The several types of laundry additive materials described hereinbefore, frequently intermingled or admixed together in a wide variety of combinations for convenience, are commonly marketed to consumers in bulk quantities, in either solid, i.e., granular or tablet, or liquid form. To carry out the laundering operation, the consumer then adds aliquots of product as needed or desired from the bulk products into the automatic washing machine drum in appropriate amounts and at appropriate times during the laundering cycle.
It would be desirable, and a number of attempts have been made, to market fabric laundering products in “unit dose” form whereby aliquots of laundry additive materials are provided in pre-measured, pre-packaged form. The consumer can then conveniently add one of these unit dose aliquots to the automatic washing machine, e.g., into the drum, at the beginning of the laundry cycle and not have to measure product from bulk or add product to the cycle at different subsequent points in time.
Several factors complicate the provision of certain types of laundry additive materials in unit dose form. In the first place, some types and forms of laundry additives are not compatible with each other within a single concentrated product. Different types of materials may chemically interact with each other when admixed in concentrated form, thereby degrading and rendering one or both types ultimately ineffective for its intended purpose. Such incompatibility works against combining such materials together within a single unit dose product.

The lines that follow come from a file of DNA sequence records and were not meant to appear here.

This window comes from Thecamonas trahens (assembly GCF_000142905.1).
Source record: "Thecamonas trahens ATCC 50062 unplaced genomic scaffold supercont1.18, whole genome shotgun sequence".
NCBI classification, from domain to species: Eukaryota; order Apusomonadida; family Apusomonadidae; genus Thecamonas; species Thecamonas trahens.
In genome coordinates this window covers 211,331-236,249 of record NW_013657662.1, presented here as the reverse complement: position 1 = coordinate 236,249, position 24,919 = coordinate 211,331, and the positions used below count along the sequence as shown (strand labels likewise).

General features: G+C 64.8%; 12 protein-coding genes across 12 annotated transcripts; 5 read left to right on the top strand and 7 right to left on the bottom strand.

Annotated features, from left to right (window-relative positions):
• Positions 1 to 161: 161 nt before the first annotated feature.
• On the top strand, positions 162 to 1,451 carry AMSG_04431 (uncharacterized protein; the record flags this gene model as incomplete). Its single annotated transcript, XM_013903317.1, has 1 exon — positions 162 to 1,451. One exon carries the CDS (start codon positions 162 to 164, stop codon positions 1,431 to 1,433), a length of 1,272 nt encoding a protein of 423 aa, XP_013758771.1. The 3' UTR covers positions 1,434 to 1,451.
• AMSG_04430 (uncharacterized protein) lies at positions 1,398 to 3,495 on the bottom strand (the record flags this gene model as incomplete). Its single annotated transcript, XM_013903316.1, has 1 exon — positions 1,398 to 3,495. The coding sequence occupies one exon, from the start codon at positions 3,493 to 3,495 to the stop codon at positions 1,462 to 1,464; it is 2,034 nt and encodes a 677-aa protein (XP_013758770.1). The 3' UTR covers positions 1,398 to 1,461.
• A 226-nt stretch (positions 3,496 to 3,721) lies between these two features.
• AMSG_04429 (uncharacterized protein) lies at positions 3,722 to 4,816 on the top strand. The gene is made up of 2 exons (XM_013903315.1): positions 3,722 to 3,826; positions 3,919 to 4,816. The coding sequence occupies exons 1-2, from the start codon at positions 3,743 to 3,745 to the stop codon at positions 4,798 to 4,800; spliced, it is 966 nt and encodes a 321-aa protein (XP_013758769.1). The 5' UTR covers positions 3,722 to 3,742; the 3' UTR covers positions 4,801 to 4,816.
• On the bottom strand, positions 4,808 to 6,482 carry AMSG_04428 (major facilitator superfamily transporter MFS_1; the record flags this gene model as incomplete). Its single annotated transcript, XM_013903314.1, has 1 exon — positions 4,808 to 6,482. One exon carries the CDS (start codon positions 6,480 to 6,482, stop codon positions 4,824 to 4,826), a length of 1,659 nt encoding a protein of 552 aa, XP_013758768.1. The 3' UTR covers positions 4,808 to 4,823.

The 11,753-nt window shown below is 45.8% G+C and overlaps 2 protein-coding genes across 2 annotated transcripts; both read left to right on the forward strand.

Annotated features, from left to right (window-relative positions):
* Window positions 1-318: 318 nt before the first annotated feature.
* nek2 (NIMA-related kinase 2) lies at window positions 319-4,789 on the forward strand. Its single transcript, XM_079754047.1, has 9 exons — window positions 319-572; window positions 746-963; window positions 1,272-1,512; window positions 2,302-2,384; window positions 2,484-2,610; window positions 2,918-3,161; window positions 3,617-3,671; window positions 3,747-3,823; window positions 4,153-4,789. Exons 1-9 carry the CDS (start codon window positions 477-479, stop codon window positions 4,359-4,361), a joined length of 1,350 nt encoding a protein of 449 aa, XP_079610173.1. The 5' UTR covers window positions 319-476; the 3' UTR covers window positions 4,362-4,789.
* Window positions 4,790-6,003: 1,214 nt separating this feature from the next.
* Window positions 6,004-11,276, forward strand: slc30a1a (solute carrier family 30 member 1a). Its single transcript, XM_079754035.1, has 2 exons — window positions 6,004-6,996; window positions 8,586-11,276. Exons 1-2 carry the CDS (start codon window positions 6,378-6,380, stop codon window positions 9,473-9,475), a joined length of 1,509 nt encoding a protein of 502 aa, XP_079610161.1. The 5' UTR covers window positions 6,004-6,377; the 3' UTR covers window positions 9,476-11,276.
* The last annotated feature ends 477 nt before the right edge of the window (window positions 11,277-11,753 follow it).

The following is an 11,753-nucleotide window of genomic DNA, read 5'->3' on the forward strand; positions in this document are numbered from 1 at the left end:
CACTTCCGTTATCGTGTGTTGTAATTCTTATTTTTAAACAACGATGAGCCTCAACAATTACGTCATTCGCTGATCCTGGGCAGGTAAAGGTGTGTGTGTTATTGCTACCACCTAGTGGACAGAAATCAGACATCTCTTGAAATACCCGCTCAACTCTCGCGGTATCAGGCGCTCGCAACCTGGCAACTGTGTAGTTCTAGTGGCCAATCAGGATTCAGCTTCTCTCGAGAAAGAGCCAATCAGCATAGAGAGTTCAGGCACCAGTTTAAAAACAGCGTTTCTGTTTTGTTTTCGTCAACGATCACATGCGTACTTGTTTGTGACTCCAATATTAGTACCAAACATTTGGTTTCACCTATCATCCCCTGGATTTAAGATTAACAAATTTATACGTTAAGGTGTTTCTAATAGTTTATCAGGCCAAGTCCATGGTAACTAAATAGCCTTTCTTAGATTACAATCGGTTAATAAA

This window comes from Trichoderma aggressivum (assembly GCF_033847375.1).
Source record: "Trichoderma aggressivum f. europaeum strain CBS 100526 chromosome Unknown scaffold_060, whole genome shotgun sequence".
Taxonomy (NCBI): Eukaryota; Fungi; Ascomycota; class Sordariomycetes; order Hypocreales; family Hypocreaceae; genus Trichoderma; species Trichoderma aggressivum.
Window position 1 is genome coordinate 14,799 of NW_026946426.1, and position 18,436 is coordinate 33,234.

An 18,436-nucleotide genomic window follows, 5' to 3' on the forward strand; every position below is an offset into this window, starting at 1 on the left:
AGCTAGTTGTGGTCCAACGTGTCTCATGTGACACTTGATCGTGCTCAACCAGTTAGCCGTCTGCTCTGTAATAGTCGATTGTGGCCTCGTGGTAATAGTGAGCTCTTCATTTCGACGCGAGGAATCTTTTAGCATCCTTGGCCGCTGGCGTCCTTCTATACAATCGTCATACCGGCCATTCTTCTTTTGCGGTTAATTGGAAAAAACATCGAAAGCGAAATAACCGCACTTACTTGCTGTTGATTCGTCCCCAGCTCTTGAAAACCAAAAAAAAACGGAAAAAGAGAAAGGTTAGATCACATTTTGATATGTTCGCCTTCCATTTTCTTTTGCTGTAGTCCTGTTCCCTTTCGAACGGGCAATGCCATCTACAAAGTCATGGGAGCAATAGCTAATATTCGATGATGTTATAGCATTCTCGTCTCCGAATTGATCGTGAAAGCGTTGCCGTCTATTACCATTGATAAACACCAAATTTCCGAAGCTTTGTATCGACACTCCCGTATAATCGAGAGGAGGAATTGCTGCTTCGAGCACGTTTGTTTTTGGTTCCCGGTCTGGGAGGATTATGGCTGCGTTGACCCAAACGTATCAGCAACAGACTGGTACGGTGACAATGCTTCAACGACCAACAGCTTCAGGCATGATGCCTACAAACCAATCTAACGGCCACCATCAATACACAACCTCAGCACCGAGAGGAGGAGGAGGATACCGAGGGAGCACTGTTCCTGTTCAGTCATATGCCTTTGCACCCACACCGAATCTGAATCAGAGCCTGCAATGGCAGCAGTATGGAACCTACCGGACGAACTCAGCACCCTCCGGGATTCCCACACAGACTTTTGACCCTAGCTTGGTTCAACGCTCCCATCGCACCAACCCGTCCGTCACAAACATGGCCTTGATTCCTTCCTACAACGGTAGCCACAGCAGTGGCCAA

The major complicating factor in providing unit dose laundry products is that different types of laundry additives work best under different sets of conditions. Such different conditions are those which occur as the laundering operation progresses through its cycles which generally include one or more washing and rinsing stages within the drum. The need therefore arises to add different types of laundry additives to the washing machine drum at different times during the laundering procedure. For example, a number of types of fabric conditioners and softeners and other additives are best added to the rinse stages of the laundering operation. In some cases materials may not work in the way they are intended if they are present in the relatively high pH washing stages in the presence of chemically incompatible surfactants, builders, enzymes and other types of materials which perform their functions in the washing cycle(s). Thus even when provided in unit dose form, a number of materials which are typically thought of as rinse additives must be placed in the washing machine during the rinse cycle, well after the initial stages of the laundering operation have begun. This can create the need for the consumer to return to the washing machine at the beginning of the rinse cycle to add the materials which are to function during the rinsing operation. In other cases, it may be desirable to design laundry cycles with multiple wash and/or rinse cycles and it may be desired to place a washing additive such as a detergent in a unit dose forum to be released in one or more wash cycles.